Widow receives $4M settlement in Lee jail pepper-spray death

Nicholas Christie

Nicholas Christie

— The widow of a mentally ill Ohio man who died after he was repeatedly pepper sprayed in the Lee County Jail settled her wrongful death lawsuit for $4 million, according to records released today.

The 2010 lawsuit filed by Joyce Christie against Sheriff Mike Scott, the jail's medical provider, several deputies and nurses was settled in February, but the settlement amount wasn't disclosed until today. The Daily News obtained the "release of all claims" after filing a request under the state public records law in February.

The 2009 death of Nicholas Christie gained worldwide headlines because he was restrained, naked, in a restraint chair while being doused 10 times over 43 hours with pepper spray, a spit hood over his head and mouth to prevent him from spitting at jailers. At the time, court records show he was pleading for mercy, saying he couldn't breathe, while also being deprived of water and not allowed to go to the bathroom.

The retired boilermaker suffered cardiac arrest and died on May 31, 2009.

Christie had traveled to Florida to visit his brother in Naples and stopped taking his medications, causing him to act erratically. He was asked to leave his brother's home and ended up at a North Fort Myers motel, where he was arrested on trespassing charges.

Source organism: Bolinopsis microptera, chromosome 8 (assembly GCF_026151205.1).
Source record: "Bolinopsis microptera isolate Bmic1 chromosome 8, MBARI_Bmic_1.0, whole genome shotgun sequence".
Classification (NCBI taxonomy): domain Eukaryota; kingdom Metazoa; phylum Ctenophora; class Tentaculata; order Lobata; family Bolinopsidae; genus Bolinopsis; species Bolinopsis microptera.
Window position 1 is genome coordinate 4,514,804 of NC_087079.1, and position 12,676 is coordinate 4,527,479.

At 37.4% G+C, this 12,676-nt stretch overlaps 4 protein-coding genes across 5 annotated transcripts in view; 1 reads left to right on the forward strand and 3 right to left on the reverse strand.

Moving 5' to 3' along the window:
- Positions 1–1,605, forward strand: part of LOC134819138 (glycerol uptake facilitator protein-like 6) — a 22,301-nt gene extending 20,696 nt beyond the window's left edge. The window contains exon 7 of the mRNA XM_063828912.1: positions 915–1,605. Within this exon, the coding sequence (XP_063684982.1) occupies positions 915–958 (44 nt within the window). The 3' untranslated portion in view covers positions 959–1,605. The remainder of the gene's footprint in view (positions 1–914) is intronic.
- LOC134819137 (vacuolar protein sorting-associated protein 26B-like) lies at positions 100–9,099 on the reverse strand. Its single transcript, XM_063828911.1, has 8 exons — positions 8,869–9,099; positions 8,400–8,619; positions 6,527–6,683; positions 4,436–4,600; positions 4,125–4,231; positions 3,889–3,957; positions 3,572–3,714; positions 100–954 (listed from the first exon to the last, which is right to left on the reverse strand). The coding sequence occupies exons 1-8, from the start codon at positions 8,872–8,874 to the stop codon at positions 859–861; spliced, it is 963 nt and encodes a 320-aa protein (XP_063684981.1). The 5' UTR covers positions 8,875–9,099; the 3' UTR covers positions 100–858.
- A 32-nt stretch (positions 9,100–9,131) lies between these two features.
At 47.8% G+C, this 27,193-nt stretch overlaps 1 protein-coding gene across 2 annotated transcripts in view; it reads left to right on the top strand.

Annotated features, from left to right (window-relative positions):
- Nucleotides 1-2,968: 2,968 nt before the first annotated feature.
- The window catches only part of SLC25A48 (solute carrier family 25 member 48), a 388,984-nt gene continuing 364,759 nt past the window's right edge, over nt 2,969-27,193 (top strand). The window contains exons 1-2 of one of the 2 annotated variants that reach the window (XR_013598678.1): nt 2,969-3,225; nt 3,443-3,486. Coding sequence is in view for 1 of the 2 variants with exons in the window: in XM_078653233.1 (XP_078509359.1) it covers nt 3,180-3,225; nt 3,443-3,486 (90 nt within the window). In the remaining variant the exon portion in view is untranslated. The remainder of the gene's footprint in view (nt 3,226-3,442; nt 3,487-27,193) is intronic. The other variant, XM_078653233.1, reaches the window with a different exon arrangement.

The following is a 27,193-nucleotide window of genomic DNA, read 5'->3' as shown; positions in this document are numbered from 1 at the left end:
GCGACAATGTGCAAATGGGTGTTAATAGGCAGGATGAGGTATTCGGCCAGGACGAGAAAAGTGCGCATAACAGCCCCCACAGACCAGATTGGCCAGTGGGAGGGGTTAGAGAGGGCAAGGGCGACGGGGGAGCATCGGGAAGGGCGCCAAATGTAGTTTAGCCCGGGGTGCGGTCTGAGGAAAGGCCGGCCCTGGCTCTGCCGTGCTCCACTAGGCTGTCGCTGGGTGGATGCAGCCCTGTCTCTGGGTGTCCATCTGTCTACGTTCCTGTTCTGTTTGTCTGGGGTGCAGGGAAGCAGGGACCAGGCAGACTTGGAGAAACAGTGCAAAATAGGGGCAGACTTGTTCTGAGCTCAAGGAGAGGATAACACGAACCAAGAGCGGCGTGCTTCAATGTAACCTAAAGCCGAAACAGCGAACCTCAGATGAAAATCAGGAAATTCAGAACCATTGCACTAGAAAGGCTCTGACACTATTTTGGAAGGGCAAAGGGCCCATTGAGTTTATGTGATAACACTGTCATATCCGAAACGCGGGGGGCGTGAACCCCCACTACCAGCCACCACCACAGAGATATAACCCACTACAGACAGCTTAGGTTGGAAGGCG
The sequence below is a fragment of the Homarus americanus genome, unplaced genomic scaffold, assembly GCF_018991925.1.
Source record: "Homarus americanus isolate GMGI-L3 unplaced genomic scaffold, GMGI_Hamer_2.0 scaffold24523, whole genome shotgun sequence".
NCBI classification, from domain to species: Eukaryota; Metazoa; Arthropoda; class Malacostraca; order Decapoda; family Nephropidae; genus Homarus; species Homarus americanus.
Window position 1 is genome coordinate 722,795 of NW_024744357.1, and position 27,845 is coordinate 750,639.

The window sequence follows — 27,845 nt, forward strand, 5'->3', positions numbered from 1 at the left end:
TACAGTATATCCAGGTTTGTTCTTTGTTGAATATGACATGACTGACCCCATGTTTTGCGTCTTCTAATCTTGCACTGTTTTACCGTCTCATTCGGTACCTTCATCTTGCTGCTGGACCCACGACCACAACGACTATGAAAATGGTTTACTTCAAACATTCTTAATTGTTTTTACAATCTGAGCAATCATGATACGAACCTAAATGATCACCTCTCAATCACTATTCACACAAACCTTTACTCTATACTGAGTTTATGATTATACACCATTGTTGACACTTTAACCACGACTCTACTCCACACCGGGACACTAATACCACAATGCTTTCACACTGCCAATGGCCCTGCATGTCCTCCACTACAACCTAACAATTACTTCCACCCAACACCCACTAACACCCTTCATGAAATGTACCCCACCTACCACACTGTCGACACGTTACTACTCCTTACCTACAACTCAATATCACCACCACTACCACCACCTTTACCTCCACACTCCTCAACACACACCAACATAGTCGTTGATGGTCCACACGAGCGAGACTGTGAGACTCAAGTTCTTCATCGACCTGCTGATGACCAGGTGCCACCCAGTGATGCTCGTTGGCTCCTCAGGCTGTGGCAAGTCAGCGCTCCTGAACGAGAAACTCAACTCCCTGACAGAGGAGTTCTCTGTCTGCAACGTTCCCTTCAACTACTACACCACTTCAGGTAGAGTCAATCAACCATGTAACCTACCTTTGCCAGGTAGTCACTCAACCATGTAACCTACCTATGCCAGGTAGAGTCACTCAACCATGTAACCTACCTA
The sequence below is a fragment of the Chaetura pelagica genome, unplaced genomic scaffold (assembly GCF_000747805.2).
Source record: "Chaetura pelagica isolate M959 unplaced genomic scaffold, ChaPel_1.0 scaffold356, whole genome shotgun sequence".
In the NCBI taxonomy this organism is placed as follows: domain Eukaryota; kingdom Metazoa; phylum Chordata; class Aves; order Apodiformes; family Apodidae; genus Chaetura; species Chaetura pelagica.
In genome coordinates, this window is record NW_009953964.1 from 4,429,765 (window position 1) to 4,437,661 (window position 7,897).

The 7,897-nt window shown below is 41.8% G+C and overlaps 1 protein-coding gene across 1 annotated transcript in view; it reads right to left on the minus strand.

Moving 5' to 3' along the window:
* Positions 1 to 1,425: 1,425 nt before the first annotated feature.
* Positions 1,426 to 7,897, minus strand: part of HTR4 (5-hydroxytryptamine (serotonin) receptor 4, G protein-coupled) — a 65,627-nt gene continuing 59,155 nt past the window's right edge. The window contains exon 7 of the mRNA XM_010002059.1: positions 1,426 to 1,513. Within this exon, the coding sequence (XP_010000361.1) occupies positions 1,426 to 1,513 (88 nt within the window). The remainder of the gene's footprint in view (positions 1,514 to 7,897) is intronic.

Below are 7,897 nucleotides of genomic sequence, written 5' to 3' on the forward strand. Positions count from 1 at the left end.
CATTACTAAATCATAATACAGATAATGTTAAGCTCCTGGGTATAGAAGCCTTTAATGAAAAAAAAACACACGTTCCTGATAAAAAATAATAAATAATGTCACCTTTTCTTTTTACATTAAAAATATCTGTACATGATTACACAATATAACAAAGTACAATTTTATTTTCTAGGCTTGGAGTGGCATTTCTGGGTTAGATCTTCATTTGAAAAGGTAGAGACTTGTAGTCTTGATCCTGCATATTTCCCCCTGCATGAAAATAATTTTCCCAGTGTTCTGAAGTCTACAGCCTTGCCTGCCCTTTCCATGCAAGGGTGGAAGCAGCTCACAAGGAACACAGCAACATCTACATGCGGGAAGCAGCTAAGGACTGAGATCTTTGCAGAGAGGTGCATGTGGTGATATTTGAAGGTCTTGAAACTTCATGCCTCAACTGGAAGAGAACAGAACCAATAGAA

After his arrest, he was placed in a jail observation wing because he was loud. As he continued acting up, jailers sprayed him repeatedly, fogged his cell with the chemical and eventually restrained him in a chair. Meanwhile, Joyce Christie, not knowing what was going on, was pleading with authorities to take her mentally ill husband to a hospital.

He passed out and was rushed to Gulf Coast Medical Center in Fort Myers, where he died two days later. The Medical Examiner's Office ruled the death a homicide and found the pepper spray was a contributing factor that led to heart and brain failure.

The State Attorney's Office declined to prosecute anyone, concluding Christie represented a threat and jailers didn't show a "reckless disregard" for his life. Scott refused to review jail policies after the investigations, but called the death "tragic."

The settlement in February came as the case was to head to trial. A month earlier, a judge handed down a 35-page ruling, denying the majority of defense attempts to dismiss Christie's claims.

U.S. District Judge Paul Magnuson ruled Christie could head to trial with claims of excessive force, assault and battery against deputies Daniel Falzone, Kurtis Calhoun, Dathan Pyle, Sgt. Mary DaRoss and nurses Maria Canete, Linda Sundo and Joan Winnie.

The judge refused to drop claims of assault and battery, failure to train, and negligent hiring, retention and supervision against Sheriff Mike Scott. He also allowed claims of deliberate indifference against the deputies and nurses, and let Christie proceed with medical negligence claims and allegations that Prison Health Services (now Corizon) and Scott had a policy or custom of committing similar acts.

The lawsuit originally listed 20 deputies and nurses, but others were dropped since the lawsuit was filed in July 2010.

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